Again in accordance with the present invention, laminates are provided comprising a first substrate of a hydrocarbon polymer, as defined below, a second substrate comprising a textile, polyvinyl chloride, leather, metal or glass and as a bond between the two substrates, a composition comprising the adhesive composition described above.
The unmodified block copolymers are either linear or branched in structure and have at least two terminal polymer blocks of a monoalkenylarene such as styrene or alphamethylstyrene and at least one polymer block of a conjugated diene such as butadiene or isoprene, as well as hydrogenated derivatives of the same. For the purposes of the present invention, the structural configuration is not believed to be of prime importance. The block molecular weights, expressed as number average molecular weights, are determined by infra-red or tritium counting methods. The alkenyl arene polymer blocks normally have average molecular weights between about 4,000 and 50,000, preferably between 14,000 and 25,000. The conjugated diene polymer blocks or their substantially completely hydrogenated counterparts have average molecular weights between about 30,000 and 200,000, preferably between 40,000 and 125,000. Two typical species are as follows:
In addition to these non-hydrogenated species, certain hydrogenated species thereof may be employed. These comprise polymers in which at least the conjugated diene polymer blocks or any desired fraction thereof are hydrogenated. Selective hydrogenation may be carried out to reduce the olefinic double bonds as described in U.S. Pat. No. 3,595,942.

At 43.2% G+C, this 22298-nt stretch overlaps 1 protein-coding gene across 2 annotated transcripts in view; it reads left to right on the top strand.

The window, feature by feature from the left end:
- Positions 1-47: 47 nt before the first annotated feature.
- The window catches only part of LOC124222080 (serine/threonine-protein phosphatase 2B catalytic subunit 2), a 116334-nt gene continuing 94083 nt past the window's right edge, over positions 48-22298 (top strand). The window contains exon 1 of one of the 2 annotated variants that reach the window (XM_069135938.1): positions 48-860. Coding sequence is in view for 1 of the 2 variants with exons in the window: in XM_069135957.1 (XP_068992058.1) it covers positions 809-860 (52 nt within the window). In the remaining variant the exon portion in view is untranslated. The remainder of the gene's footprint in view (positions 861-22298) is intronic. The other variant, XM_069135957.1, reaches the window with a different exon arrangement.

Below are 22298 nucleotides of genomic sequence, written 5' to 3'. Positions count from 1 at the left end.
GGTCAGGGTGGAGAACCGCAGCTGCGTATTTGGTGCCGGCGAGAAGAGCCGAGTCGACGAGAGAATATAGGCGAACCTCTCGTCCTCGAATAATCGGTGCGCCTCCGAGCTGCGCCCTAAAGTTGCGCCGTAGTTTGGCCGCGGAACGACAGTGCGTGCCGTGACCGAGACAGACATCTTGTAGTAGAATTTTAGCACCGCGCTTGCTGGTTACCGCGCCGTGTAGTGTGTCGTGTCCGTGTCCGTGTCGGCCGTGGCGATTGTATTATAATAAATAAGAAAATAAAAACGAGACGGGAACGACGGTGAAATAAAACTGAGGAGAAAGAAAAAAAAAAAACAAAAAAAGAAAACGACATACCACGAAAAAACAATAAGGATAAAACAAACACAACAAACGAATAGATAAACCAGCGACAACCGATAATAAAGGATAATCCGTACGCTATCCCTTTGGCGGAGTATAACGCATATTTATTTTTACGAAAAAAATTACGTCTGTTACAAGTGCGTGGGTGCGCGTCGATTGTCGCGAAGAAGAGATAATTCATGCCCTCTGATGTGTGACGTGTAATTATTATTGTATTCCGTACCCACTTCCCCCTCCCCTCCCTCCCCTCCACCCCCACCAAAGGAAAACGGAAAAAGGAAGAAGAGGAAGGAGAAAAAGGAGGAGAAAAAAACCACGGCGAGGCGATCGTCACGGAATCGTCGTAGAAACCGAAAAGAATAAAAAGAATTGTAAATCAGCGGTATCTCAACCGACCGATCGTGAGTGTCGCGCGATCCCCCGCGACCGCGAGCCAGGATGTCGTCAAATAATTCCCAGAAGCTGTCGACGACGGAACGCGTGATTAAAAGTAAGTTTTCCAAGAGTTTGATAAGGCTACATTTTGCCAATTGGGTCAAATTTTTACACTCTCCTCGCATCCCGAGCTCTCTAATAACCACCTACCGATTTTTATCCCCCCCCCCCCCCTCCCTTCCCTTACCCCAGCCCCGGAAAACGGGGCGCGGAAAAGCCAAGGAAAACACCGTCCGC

In one aspect of the present invention, block copolymers such as those described above are physically blended with polymers of esters of the acrylic acid series, including both acrylates and methacrylates. The esters particularly contemplated are those derived from monohydricaliphatic alcohols having 1 to 8 carbon atoms. Mixtures of these esters also are contemplated. Typical esters include methylacrylate, ethylacrylate, butylacrylate, and the corresponding esters of methacrylic acid. The preferred species is methylmethacrylate. The polymers of these monomers are known and consequently do not need to be described further here. The average molecular weight of the products which are especially useful in the present invention lie between about 25,000 and 250,000 or preferably between about 50,000 and 150,000. These polymeric esters may then be physically blended with the block copolymers described above or alternatively may be chemically grafted on to the block copolymer chains by solution polymerization in the presence of the block polymer. This is done by dispersing the block polymer in hydrocarbon solution and grafting the polymerized esters onto the block polymer chains in the presence of a free radical catalyst such as an organic peroxide. It is preferred that the polymethylmethacrylate grafts have average molecular weights within the range recited above for the homopolymers.